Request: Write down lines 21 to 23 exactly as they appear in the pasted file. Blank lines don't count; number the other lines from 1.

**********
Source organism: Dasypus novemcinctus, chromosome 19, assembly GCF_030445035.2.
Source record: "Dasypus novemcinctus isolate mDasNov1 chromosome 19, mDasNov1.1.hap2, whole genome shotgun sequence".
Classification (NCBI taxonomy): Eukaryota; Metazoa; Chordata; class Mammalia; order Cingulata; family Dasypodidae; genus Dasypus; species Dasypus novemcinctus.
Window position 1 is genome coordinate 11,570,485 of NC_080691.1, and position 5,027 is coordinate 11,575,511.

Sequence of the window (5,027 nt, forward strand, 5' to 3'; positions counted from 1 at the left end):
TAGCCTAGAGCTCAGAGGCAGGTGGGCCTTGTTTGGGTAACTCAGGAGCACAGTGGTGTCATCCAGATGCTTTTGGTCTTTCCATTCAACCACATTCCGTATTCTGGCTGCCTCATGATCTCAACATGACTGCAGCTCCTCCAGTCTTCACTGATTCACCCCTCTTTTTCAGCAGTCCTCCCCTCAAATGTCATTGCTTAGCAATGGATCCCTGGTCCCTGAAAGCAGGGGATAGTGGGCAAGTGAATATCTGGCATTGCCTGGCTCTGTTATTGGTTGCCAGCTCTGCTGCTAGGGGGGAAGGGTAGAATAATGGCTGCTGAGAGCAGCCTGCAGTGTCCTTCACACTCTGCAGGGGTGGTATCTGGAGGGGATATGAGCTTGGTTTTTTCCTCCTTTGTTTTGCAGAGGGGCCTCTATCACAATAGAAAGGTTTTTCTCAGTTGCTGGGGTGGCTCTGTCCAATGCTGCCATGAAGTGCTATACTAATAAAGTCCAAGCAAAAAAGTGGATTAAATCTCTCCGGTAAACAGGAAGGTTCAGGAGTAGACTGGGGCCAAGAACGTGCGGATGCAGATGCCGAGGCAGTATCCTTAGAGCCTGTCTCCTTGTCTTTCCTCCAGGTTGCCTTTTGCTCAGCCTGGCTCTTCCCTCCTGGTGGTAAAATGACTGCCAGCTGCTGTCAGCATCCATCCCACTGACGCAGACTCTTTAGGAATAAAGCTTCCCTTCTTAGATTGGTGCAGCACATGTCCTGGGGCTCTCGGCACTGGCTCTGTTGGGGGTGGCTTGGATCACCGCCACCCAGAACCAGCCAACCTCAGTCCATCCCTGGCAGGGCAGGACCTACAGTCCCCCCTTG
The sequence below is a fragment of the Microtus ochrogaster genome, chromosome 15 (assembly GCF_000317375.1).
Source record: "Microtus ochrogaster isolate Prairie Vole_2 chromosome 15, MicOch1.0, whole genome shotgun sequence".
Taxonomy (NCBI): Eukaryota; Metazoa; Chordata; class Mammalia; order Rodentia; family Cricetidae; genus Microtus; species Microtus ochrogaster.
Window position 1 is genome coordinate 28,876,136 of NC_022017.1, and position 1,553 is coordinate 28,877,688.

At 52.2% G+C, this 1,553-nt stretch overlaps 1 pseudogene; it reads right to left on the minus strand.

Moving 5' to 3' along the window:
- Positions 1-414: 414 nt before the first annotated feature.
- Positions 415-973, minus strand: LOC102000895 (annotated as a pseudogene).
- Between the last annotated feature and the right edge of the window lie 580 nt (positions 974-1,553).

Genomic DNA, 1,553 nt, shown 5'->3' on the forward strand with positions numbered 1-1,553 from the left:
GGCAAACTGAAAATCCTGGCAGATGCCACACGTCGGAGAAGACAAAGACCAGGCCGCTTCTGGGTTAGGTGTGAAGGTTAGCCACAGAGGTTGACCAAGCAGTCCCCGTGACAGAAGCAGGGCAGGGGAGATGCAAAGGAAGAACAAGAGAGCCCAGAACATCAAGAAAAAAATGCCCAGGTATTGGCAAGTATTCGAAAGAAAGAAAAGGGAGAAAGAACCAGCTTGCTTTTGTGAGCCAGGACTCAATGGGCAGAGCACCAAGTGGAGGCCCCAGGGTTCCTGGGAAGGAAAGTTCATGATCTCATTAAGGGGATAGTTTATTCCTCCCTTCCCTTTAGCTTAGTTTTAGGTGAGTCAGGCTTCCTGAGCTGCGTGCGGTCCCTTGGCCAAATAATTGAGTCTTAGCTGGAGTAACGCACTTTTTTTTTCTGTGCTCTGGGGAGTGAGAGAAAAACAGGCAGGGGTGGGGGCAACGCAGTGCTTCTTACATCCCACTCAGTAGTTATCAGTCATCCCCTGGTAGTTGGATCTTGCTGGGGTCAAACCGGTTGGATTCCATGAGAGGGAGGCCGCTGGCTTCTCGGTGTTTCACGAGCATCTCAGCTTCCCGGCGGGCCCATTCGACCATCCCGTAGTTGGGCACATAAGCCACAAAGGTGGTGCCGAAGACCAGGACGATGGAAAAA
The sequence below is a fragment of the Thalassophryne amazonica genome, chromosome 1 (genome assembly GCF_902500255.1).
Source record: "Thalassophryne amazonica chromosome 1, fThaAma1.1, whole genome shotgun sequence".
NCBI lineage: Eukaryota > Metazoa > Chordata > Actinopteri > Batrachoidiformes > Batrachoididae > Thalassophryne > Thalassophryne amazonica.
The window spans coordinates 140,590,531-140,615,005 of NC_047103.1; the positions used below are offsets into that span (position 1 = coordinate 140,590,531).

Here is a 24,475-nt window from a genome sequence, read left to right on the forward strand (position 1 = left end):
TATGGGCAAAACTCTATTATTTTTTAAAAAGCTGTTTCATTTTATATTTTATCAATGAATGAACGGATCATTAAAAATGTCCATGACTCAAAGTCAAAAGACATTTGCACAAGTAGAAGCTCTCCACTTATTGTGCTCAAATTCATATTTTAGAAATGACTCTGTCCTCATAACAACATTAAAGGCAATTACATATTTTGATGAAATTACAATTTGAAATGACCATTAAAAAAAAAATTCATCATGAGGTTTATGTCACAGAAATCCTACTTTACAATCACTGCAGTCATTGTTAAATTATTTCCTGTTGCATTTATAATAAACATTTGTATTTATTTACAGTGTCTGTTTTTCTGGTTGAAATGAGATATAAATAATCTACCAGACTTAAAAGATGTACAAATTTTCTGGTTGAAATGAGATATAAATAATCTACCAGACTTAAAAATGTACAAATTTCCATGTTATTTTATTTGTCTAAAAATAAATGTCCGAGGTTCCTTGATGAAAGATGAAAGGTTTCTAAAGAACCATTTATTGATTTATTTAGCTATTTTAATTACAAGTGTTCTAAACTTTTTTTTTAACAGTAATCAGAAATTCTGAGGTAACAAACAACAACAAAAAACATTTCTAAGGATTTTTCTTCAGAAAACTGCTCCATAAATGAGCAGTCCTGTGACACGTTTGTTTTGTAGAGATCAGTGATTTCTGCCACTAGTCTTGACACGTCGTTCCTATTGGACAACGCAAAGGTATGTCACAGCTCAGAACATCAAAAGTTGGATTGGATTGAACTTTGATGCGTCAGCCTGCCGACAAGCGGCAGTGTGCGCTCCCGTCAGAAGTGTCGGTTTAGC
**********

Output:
The window spans coordinates 140,590,531-140,615,005 of NC_047103.1; the positions used below are offsets into that span (position 1 = coordinate 140,590,531).

Here is a 24,475-nt window from a genome sequence, read left to right on the forward strand (position 1 = left end):
TATGGGCAAAACTCTATTATTTTTTAAAAAGCTGTTTCATTTTATATTTTATCAATGAATGAACGGATCATTAAAAATGTCCATGACTCAAAGTCAAAAGACATTTGCACAAGTAGAAGCTCTCCACTTATTGTGCTCAAATTCATATTTTAGAAATGACTCTGTCCTCATAACAACATTAAAGGCAATTACATATTTTGATGAAATTACAATTTGAAATGACCATTAAAAAAAAAATTCATCATGAGGTTTATGTCACAGAAATCCTACTTTACAATCACTGCAGTCATTGTTAAATTATTTCCTGTTGCATTTATAATAAACATTTGTATTTATTTACAGTGTCTGTTTTTCTGGTTGAAATGAGATATAAATAATCTACCAGACTTAAAAGATGTACAAATTTTCTGGTTGAAATGAGATATAAATAATCTACCAGACTTAAAAATGTACAAATTTCCATGTTATTTTATTTGTCTAAAAATAAATGTCCGAGGTTCCTTGATGAAAGATGAAAGGTTTCTAAAGAACCATTTATTGATTTATTTAGCTATTTTAATTACAAGTGTTCTAAACTTTTTTTTTAACAGTAATCAGAAATTCTGAGGTAACAAACAACAACAAAAAACATTTCTAAGGATTTTTCTTCAGAAAACTGCTCCATAAATGAGCAGTCCTGTGACACGTTTGTTTTGTAGAGATCAGTGATTTCTGCCACTAGTCTTGACACGTCGTTCCTATTGGACAACGCAAAGGTATGTCACAGCTCAGAACATCAAAAGTTGGATTGGATTGAACTTTGATGCGTCAGCCTGCCGACAAGCGGCAGTGTGCGCTCCCGTCAGAAGTGTCGGTTTAGC